"Humanity-esteem and its social importance" - Fascinating research that relates one's humanity-esteem ("Overall, how favourable are you toward human beings in general?") and your likelihood to differentiate between groups, feel others are trustworthy, and more. Here's a couple scales that we are going to see a lot more of in the literature. [added 7/16/09]

"The moral instinct" - Interesting essay from Steven Pinker asking the question who "is the most admirable -- Mother Teresa, Bill Gates, or Norman Borlaug?" [added 4/7/08]

Social anxiety and volunteering - This report from the Penn School of Social of Social Policy and Practice discusses how social anxiety may inhibit those who would like to volunteer from stepping forward to do so. [added 11/29/07]

Why volunteer? - a research report entitled "Why volunteer? Evidence on the role of altruism, reputation, and incentives" [added 11/17/07]

Transmitting prosocial values - "Like mother like son? Experimental evidence on the transmission of values from parents to children" finds "no significant correlation between the degree of cooperation of a child and that of his or her parents." [added 7/16/07]

Cooperation evolved from competition? - an article describing research suggesting that altruism may have arisen from its superiority over selfishness when competing for resources with other groups [added 12/31/06]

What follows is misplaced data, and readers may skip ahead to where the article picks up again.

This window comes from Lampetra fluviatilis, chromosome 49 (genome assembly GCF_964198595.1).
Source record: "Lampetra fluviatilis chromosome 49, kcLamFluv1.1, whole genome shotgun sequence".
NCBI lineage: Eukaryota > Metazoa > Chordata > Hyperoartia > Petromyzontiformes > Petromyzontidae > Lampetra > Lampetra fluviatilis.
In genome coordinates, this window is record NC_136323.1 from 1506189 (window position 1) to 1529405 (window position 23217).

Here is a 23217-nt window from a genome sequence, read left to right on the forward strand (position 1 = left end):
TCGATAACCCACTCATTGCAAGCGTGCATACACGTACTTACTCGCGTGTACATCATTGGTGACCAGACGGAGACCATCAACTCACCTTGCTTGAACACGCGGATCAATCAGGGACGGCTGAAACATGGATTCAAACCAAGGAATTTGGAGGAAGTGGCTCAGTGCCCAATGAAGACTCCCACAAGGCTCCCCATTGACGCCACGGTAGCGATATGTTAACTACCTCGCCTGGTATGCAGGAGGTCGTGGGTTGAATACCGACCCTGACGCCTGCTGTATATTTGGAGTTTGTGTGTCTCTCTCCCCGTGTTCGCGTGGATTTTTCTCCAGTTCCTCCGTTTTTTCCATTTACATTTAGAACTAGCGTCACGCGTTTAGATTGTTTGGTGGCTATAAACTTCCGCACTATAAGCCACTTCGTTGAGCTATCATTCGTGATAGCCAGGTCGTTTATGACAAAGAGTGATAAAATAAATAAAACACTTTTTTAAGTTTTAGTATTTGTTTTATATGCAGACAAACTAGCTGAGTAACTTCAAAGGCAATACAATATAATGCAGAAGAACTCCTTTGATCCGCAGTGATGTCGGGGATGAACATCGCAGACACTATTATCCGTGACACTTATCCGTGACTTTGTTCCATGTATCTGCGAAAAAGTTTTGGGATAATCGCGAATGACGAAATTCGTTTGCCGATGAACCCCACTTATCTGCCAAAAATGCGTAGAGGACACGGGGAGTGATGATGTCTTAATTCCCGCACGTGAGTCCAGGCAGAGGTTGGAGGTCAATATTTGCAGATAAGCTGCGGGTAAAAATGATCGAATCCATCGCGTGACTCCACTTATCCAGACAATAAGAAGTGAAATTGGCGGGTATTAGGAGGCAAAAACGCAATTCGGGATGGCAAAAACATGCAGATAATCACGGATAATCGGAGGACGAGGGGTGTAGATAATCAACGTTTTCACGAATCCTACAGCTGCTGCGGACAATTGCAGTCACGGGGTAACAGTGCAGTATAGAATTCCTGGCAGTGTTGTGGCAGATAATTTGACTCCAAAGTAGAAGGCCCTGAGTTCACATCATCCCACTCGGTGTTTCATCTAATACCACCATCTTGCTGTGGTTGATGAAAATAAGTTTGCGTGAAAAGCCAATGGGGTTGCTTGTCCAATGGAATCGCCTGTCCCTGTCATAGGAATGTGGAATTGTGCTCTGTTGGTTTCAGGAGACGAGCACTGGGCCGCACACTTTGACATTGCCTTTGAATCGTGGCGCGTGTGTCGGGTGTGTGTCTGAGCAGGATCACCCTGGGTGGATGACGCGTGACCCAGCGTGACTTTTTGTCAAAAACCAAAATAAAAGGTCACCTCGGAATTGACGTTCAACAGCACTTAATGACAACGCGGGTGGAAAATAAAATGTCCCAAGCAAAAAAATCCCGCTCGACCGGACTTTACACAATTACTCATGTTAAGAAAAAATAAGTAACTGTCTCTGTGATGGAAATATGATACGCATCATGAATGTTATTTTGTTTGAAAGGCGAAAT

Which type of empathy best predicts helping?

How empathy can affect your life - “On average, a person perceived about nine opportunities to empathize and six opportunities to receive empathy over 12 hours, and they empathized or received empathy about 88% of the time. They also tended to experience all of the elements of empathy simultaneously and to empathize more often with positive than negative emotion.  This last finding was an unexpected result, says Depow, because we usually think of empathy as a response to suffering.”

Watching live theater can increase empathy towards other groups

Do we like empathizers? Depends on with whom they are empathizing

“Super altruists (who’ve donated a kidney to a stranger) … - … show heightened empathic brain activity when witnessing strangers in pain.”

Compassion - APS has a number of good articles linking compassion with helping.

Do our ideas about happiness affect our empathy? - good blog entry reviewing some research on the topic [added 2/2/15]

"Can narcissists be moved to show empathy?" - [added 2/2/15]

Some neuroscience behind empathy - interesting study [added 1/3/14]